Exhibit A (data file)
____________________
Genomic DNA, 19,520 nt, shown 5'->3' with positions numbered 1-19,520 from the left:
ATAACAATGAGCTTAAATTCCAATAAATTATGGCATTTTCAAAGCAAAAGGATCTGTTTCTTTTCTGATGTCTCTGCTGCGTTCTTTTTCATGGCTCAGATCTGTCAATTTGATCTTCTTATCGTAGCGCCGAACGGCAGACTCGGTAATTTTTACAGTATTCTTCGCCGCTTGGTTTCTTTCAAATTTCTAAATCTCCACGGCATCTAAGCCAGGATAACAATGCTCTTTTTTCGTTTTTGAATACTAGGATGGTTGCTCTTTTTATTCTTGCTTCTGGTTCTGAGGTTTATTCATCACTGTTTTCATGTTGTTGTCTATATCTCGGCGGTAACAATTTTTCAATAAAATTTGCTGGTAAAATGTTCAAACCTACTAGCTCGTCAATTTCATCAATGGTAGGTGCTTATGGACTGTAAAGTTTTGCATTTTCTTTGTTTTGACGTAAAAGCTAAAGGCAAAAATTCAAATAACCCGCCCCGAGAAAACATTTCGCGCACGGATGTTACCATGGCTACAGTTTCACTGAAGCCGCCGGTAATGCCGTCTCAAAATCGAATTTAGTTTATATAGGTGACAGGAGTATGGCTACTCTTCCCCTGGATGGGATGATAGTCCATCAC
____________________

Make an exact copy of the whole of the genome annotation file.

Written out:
Genomic DNA, 19,520 nt, shown 5'->3' with positions numbered 1-19,520 from the left:
ATAACAATGAGCTTAAATTCCAATAAATTATGGCATTTTCAAAGCAAAAGGATCTGTTTCTTTTCTGATGTCTCTGCTGCGTTCTTTTTCATGGCTCAGATCTGTCAATTTGATCTTCTTATCGTAGCGCCGAACGGCAGACTCGGTAATTTTTACAGTATTCTTCGCCGCTTGGTTTCTTTCAAATTTCTAAATCTCCACGGCATCTAAGCCAGGATAACAATGCTCTTTTTTCGTTTTTGAATACTAGGATGGTTGCTCTTTTTATTCTTGCTTCTGGTTCTGAGGTTTATTCATCACTGTTTTCATGTTGTTGTCTATATCTCGGCGGTAACAATTTTTCAATAAAATTTGCTGGTAAAATGTTCAAACCTACTAGCTCGTCAATTTCATCAATGGTAGGTGCTTATGGACTGTAAAGTTTTGCATTTTCTTTGTTTTGACGTAAAAGCTAAAGGCAAAAATTCAAATAACCCGCCCCGAGAAAACATTTCGCGCACGGATGTTACCATGGCTACAGTTTCACTGAAGCCGCCGGTAATGCCGTCTCAAAATCGAATTTAGTTTATATAGGTGACAGGAGTATGGCTACTCTTCCCCTGGATGGGATGATAGTCCATCAC